"They were showing Psycho to the cast and crew and producers before the final print," recalls Patricia. "They were all raving about it and my mother said, ‘You can't send it out. Janet Leigh swallows when she is supposed to be dead.' She was the only one who noticed. She did the cutting so her eye was incredible."

Alfred Hitchcock was born in London on August 13, 1899. Alma Reville was born on August 14 the same year. Although she was younger by just one day it often seemed that Hitchcock viewed Alma as his superior, deferring to her in many aspects of his films and seeking her approval as a schoolboy does from a teacher.

After leaving school Hitchcock worked for a company making electrical cables while taking courses in art. He never had a girlfriend and was, by his own later admission, ignorant of "the mechanics of sex".

Alma Reville was a pretty, vivacious tomboy only 5ft tall, with bobbed reddish hair and hazel eyes. She was an editor at the film studio Famous Players-Lasky where Hitchcock worked writing titles while studying engineering at London University.

She had entered the movie trade five years before him. While he still felt little better than an errand boy, she was already an experienced film cutter and script editor.

According to Patrick Gilligan in his book Alfred Hitchcock: A Life In Darkness And Light, their first encounter was unpromising. Alma recalled how he strolled across the set with his characteristic deadpan expression, paused to ask directions from her before disappearing without a word. Some time afterwards he admitted that he found her "a trifle snooty" and clearly resented her higher status. He waited four years before speaking to her again.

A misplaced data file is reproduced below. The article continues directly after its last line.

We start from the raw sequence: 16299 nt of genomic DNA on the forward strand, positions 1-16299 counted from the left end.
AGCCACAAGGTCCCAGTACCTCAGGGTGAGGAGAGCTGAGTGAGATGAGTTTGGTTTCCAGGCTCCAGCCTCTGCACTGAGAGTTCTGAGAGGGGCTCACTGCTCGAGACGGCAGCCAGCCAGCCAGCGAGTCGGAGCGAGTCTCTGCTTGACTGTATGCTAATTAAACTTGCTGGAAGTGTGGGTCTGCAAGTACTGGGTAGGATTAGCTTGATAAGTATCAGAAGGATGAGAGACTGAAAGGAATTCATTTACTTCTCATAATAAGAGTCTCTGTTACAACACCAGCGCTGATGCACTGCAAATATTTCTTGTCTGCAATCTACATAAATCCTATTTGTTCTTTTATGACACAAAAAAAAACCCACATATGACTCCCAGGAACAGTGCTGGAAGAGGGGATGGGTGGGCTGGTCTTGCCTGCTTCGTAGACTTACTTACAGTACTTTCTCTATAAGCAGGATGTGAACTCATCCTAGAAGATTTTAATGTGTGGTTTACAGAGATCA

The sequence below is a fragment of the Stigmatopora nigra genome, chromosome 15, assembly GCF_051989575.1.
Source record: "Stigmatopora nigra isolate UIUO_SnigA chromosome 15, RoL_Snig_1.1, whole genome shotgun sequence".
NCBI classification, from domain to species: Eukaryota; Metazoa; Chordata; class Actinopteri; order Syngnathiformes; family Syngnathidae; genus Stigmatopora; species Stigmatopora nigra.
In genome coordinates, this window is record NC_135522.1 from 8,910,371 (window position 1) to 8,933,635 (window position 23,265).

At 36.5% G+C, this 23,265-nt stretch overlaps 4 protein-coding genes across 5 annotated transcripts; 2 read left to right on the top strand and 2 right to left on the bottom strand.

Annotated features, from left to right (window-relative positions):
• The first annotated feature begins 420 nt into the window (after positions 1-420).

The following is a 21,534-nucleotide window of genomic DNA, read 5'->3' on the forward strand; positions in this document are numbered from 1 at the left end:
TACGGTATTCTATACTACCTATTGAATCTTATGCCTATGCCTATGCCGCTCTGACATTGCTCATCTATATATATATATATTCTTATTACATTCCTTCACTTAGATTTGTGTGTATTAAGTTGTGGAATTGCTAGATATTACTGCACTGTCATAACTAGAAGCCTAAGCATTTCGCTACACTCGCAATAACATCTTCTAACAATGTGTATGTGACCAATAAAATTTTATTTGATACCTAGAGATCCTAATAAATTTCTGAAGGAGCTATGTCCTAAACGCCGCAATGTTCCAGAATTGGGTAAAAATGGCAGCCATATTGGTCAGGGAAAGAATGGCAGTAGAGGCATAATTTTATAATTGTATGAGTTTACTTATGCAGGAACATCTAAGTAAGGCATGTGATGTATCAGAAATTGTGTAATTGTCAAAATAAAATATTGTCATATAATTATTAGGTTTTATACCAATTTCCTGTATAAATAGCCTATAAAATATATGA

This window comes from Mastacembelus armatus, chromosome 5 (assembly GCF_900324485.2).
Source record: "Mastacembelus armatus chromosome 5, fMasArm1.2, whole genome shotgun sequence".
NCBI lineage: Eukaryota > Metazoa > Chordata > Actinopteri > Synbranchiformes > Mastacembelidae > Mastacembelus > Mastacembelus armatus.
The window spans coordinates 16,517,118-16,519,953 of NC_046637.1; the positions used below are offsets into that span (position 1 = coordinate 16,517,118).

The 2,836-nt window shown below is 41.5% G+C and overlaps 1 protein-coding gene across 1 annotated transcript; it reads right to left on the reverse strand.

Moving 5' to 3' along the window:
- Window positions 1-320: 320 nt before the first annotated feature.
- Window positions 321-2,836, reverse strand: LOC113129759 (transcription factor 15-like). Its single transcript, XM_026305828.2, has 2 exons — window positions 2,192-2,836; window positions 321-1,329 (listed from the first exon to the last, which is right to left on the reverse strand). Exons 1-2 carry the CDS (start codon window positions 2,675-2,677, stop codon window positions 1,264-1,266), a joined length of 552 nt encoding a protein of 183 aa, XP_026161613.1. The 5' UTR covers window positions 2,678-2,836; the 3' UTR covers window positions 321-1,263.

In the intervening period Hitchcock had risen through the ranks and was on the verge of directing his first film, thus making him Alma's superior. They started going out together in a manner that was restrained, even by the moral codes of the era. Hitchcock later confessed that he "never so much as touched her little finger".

His sexuality, hampered by his appearance and weight, was more complex than most. Although his interest in sex was clear, it was as a spectator rather than a participant. The voyeur and the embryonic director were beginning to merge.

Gilligan records that Alfred proposed to Alma on a storm-tossed ferry while returning from another shoot in Germany. Alma was lying in a bunk, so seasick that she could barely speak, when he produced an engagement ring. "I thought I'd catch you when you were too weak to say no," he told her.

They were married at London's Brompton Oratory in 1926. From then on they worked as a double act, with Alma standing intently at his shoulder, script in hand, monitoring every second of the action. Following each take on set he would turn to her and ask: "Was it all right?" Upon receiving a nod of approval he would move on to the next shot.